With the growing popularity of index funds, one might be confused as whether to choose index funds or to use traditional money managers. If you are looking for an investment with low risk and a long term return that follows the market, then index funds is the choice for you. In fact, most private investors are better off investing in index funds. Try as one might, odds are against beating the market.
Why then should one trust the fluctuating market over someone whose job is to beat the market? A look at a few statistical numbers show that few money managers are able to beat the market. Overwhelmingly, index funds make more money for investors over a term of a few years. There are a few reasons for this phenomenon. First of all, index funds is low risk because of its broad range of stocks. The diversification of stocks balances off the risk of one company with another. Logically, this is much lower risk than investing in just one type of stock. There are two types of risks. One is the market risk, which is the risk that the entire market crashes. This risk is mostly unavoidable by both the index funds and money managers. Another is a risk involved with the successes and failures of one particular stock. With this risk, index funds are better buffered against the regression of one stock since its portfolio is diversified and balanced.
Some are not satisfied with just matching the market. Experts say though, that maybe the best that they can do. The market is so sophisticated that any information will be immediately reflected with the price of the stocks. Thus managers have little advantage unless they conduct insider’s trading.
The index funds are not only low risk; it is also low cost. Its cost advantage over money managers has several factors. One of them is that index funds do not need high managers’ fees. In fact, managers’ fees are as much as seven times what most big index funds charge to invest your money. An actively managed fund trades frequently, thus has capital gains much more often than index funds thus biting into the profits that the managed funds had made. Since index funds trade less, it incurs fewer taxable gains distribution. With index funds, it only adjusts the allocation of money, thus much less expensive. Aside from this, index funds needs little to no research and advertising.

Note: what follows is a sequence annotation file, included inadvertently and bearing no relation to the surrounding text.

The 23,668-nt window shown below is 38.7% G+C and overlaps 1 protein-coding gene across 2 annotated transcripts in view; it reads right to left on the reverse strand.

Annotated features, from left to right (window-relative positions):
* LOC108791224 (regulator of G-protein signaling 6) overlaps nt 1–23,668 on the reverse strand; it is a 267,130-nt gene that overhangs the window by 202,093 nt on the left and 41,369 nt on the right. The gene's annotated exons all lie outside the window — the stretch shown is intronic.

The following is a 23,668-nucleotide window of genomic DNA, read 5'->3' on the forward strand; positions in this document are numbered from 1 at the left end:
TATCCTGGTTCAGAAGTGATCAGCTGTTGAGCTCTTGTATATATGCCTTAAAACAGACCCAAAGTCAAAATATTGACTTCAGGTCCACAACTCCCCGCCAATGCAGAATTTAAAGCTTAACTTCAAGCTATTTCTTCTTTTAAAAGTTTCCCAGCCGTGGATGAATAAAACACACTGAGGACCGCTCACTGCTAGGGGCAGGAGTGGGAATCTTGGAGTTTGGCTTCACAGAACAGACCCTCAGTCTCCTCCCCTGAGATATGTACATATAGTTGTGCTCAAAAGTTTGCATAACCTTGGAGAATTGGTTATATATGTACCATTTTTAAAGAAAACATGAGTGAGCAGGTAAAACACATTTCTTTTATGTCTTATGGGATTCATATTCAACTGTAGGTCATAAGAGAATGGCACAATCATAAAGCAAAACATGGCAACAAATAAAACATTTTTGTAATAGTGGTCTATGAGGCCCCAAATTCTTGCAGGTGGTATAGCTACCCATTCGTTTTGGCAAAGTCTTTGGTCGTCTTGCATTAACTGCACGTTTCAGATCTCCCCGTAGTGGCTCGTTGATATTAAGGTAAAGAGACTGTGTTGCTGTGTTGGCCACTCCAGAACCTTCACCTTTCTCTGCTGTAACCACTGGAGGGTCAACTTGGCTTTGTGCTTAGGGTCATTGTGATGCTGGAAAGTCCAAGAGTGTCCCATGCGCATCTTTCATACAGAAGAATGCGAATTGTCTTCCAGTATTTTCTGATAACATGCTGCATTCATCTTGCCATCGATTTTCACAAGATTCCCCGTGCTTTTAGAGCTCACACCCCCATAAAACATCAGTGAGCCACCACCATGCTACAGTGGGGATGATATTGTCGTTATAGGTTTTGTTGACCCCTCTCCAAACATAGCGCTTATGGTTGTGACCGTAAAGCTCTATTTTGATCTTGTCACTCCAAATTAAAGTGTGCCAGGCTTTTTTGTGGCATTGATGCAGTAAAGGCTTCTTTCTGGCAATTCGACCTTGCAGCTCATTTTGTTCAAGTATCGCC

All these advantages are not to say that index funds do not have its rough edges. Some say that index funds rode on the bull market in the past few years, but when the bear market rolls around, index funds will drop like flies. Yet, even when the market goes down, it is still better to invest money in index funds over managed funds simply because of the cost advantages. Even if managed funds are more profitable than index funds; capital gains taxes and manager’s commissions would eat up the gains.
There is a concern that is everyone buys index funds, stocks in the S&P 500 will be overpriced. In spite of the rising popularity of index funds, its impact is still negligible since it comprises only 9% of all equity mutual funds. The value of stock is determined by a particular company’s cash flow divided by the number of shares of stocks available. If values of some stocks are overvalued, the market will readjust the price accordingly, much like what has happened in the past week with the plunge of Internet stocks, after a Microsoft executive said he believes that technology stocks are overvalued.
Thus private investors are much better off with index funds instead of a money manager on a long-term basis. Logically, people’s age is inversely proportional to the amount of risk they want to take. With baby boomers going into retirement in the next century, the popularity of index funds will only rise not fall.